The group stood around Doc quietly. Miss Bonnie raised her barrel. Gunther pushed it down again.
“Am I going to have to take that away from you?” Gunther asked.
“He just said he’s going to become a zombie!” Miss Bonnie said.
Anabelle knelt down and hugged Doc, who grimaced in pain at the contact. “He’s not a zombie yet.”
The prostitute gently held Doc’s head in her hands. “I don’t know how but we’re going to fix this.”
“No,” Anabelle said. “As long as you’re alive and not a zombie, there’s still hope. Isn’t there?”
Doc’s eyes pointed downward.
“Well,” Annabelle said. “Isn’t there?”
“In theory,” Doc said.
“I’ll take it,” Annabelle replied.
“So what?” Miss Bonnie asked. “We just wait until he turns and bites one of us?”
“Damn it, Miss Bonnie,” Gunther said. “In my entire life I have never left a man behind when he needed me and I’m not going to start now.”
Miss Bonnie looked at Slade, who, in his mind, went to work coming with the most diplomatic answer he could come up with.
“He’s still alive,” Slade said. The ex-marshall looked at Miles. “Anyone ever come back from becoming one of these things?”
“Not that I’ve ever heard of,” Miles replied.
Doc shifted back in his chair and looked up at Annabelle.
“Oh my dear,” Doc said. “How I wish I had known you longer but alas, the curtain most close early on the show of my life, the best act of which was certainly the day I met you. Miss Lassiter is correct and she should be allowed to dispatch me posthaste. Until she does, I am a threat to everyone in this room.”
Anabelle wept. “Doc…no.”
Gunther put a hand on Doc’s shoulder. “Is that what you really want, Doc?”
“It is my good man.”
Gunther shook his head and walked back next to Slade. Annabelle kissed Doc and looked him in the eyes.
“Please…” she begged.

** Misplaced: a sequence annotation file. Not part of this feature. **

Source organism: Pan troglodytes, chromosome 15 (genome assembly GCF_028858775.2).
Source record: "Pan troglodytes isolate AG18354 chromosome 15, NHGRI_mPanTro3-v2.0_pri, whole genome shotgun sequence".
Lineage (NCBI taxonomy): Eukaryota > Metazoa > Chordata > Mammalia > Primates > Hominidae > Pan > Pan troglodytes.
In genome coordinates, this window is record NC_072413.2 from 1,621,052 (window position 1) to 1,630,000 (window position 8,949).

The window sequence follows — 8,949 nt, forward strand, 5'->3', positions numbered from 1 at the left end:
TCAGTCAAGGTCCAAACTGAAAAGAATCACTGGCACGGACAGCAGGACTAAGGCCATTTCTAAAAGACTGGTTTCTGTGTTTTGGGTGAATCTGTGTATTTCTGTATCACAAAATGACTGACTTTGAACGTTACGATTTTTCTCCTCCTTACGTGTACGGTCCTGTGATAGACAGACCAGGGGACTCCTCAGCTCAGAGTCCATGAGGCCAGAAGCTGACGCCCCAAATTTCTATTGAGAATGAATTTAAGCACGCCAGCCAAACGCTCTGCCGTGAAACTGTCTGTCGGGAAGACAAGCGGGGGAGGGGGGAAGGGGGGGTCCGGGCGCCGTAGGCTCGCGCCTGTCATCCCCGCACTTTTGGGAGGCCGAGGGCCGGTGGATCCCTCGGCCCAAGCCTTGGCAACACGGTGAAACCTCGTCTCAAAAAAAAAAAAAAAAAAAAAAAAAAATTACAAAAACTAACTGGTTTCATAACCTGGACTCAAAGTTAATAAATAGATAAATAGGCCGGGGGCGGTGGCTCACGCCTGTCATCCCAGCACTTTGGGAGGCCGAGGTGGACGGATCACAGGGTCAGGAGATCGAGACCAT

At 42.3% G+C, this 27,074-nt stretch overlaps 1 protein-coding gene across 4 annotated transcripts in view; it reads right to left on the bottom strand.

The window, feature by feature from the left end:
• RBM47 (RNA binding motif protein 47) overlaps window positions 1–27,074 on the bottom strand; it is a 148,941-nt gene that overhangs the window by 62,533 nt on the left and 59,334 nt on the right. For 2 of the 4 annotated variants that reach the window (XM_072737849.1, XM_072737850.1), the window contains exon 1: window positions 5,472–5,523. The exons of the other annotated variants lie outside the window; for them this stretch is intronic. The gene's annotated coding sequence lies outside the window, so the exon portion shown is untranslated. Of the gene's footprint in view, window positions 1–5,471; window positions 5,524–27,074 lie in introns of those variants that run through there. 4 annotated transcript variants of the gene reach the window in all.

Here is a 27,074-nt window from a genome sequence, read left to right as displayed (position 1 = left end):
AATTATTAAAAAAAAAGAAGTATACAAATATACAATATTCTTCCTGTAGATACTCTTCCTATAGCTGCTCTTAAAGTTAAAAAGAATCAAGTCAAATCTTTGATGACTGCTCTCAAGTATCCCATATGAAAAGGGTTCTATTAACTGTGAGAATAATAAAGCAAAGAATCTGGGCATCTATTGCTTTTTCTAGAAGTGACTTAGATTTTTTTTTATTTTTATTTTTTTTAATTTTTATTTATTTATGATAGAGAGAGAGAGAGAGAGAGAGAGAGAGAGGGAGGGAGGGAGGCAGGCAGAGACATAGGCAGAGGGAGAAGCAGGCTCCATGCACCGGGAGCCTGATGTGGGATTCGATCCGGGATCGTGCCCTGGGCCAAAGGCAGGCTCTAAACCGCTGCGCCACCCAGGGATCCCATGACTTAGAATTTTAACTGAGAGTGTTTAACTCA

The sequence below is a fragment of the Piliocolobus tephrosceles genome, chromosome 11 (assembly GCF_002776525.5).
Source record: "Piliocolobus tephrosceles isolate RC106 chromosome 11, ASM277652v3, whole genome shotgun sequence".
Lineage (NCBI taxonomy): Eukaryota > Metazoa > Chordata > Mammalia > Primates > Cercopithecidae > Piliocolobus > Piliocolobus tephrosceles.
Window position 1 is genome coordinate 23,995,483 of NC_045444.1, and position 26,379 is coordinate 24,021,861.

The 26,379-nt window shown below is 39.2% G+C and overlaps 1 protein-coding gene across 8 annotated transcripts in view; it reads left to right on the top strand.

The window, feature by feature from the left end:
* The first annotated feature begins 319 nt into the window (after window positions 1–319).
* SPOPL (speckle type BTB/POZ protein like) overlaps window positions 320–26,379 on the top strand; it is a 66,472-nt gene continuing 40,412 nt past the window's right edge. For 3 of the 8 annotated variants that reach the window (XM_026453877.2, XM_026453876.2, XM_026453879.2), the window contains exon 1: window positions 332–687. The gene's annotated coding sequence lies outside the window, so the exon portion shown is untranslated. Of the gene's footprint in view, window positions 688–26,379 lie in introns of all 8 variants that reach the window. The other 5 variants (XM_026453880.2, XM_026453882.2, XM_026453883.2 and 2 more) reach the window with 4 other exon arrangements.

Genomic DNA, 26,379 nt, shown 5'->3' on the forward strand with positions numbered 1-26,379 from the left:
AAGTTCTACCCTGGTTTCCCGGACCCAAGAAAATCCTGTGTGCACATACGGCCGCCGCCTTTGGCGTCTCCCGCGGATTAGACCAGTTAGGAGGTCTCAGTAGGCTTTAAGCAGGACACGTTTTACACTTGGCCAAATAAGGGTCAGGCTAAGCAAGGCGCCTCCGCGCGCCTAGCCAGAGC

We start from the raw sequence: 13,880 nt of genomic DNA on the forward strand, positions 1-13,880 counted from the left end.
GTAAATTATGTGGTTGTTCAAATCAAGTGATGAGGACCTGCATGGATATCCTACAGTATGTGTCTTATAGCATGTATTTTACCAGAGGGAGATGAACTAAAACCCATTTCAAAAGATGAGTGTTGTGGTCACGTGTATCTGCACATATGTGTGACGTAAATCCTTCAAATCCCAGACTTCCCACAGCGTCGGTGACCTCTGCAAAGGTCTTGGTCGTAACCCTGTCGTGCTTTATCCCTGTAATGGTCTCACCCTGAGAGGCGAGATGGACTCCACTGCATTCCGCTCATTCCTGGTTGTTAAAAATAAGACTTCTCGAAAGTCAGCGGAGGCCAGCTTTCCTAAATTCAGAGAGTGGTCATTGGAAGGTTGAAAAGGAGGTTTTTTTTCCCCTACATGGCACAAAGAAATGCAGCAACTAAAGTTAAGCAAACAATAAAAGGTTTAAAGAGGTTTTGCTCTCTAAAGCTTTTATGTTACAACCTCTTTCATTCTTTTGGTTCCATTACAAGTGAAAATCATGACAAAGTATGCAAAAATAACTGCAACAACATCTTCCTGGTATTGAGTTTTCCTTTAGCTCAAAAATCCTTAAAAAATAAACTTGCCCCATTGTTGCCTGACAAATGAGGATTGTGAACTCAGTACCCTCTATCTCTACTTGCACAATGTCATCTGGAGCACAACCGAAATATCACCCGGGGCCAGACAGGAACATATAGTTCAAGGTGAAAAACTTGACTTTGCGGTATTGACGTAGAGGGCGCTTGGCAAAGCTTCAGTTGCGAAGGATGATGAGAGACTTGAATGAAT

“It is for the best, my dear,” Doc said. “We will always have that thing.”
Anabelle gave her man one final kiss then backed away.
“Do you wish me to read you your last rites, son?” the Reverend asked.
“No,” Doc replied. “I’d prefer to have the matter over with.” Doc looked at Miss Bonnie and closed his eyes. “Fire at will, Miss Lassiter.”
Slade put his hand down on Miss Bonnie’s barrel this time. “Maybe I should do it,” Slade said. “Killing a man is a hell of a thing. It’ll haunt you forever, whether it was justified or not.”
“I got it,” Miss Bonnie replied, coldly.
Miss Bonnie raised her weapon and took aim at Doc’s head. Everyone watched as she maintained her line of sight until finally, she put her shotgun down.
“Son of a bitch,” Miss Bonnie said. “I can’t do it with him all alive and dopey looking and everything.”
Doc opened his eyes. He flicked his right wrist and his spring loaded gun popped out from underneath his sleeve.
“You are a kinder woman than I presumed, Miss Lassiter,” Doc said. “And I can see now it was selfish of me to ask one of you to commit this heinous deed.”
Slowly, Doc rose up out of the chair and onto his feet, his body shaking and struggling to hold up his own weight.
“Adieu, my friends,” Doc said. His arm trembled as brought the pistol to his temple. “Parting is such sweet sorrow.”
Before Doc even pulled the trigger, he crashed face first into the floor.
Gunther, Slade and Anabelle all crouched around him.
“What the hell was that?” Gunther asked.
“I think he’s still breathing,” Annabelle said.
Thump. Thump. Thump. Multiple fists pounded on the church door. The sound of hungry growls poured in through the broken window.
Miss Bonnie pointed her shotgun at the door. “We’ve got bigger problems.”